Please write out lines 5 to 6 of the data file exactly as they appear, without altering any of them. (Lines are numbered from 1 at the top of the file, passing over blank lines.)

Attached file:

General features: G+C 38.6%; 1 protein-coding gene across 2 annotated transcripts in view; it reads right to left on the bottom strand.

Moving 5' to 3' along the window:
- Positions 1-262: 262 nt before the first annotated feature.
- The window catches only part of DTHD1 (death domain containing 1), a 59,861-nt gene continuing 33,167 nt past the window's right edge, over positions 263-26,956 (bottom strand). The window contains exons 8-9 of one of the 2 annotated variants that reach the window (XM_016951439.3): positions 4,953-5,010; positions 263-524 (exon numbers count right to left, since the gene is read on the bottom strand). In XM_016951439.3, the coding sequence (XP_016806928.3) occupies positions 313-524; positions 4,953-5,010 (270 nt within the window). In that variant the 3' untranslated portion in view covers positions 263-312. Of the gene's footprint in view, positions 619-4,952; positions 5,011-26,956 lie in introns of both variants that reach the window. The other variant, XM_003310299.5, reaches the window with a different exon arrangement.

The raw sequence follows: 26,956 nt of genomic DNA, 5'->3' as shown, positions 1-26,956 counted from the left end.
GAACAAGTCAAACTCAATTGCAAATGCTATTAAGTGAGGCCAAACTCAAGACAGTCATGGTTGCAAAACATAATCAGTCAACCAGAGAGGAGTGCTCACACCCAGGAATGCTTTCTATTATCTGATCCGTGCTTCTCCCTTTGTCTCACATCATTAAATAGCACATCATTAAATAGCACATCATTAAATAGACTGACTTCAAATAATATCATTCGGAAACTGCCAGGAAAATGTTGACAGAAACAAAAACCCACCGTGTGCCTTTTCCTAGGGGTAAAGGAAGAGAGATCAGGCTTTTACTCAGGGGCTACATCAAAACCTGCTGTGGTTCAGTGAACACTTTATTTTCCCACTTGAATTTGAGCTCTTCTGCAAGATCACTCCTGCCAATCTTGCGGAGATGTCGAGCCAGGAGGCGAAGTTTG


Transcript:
The raw sequence follows: 26,956 nt of genomic DNA, 5'->3' as shown, positions 1-26,956 counted from the left end.
GAACAAGTCAAACTCAATTGCAAATGCTATTAAGTGAGGCCAAACTCAAGACAGTCATGGTTGCAAAACATAATCAGTCAACCAGAGAGGAGTGCTCACACCCAGGAATGCTTTCTATTATCTGATCCGTGCTTCTCCCTTTGTCTCACATCATTAAATAGCACATCATTAAATAGCACATCATTAAATAGACTGACTTCAAATAATATCATTCGGAAACTGCCAGGAAAATGTTGACAGAAACAAAAACCCACCGTGTGCCTTTTCCTAGGGGTAAAGGAAGAGAGATCAGGCTTTTACTCAGGGGCTACATCAAAACCTGCTGTGGTTCAGTGAACACTTTATTTTCCCACTTGAATTTGAGCTCTTCTGCAAGATCACTCCTGCCAATCTTGCGGAGATGTCGAGCCAGGAGGCGAAGTTTG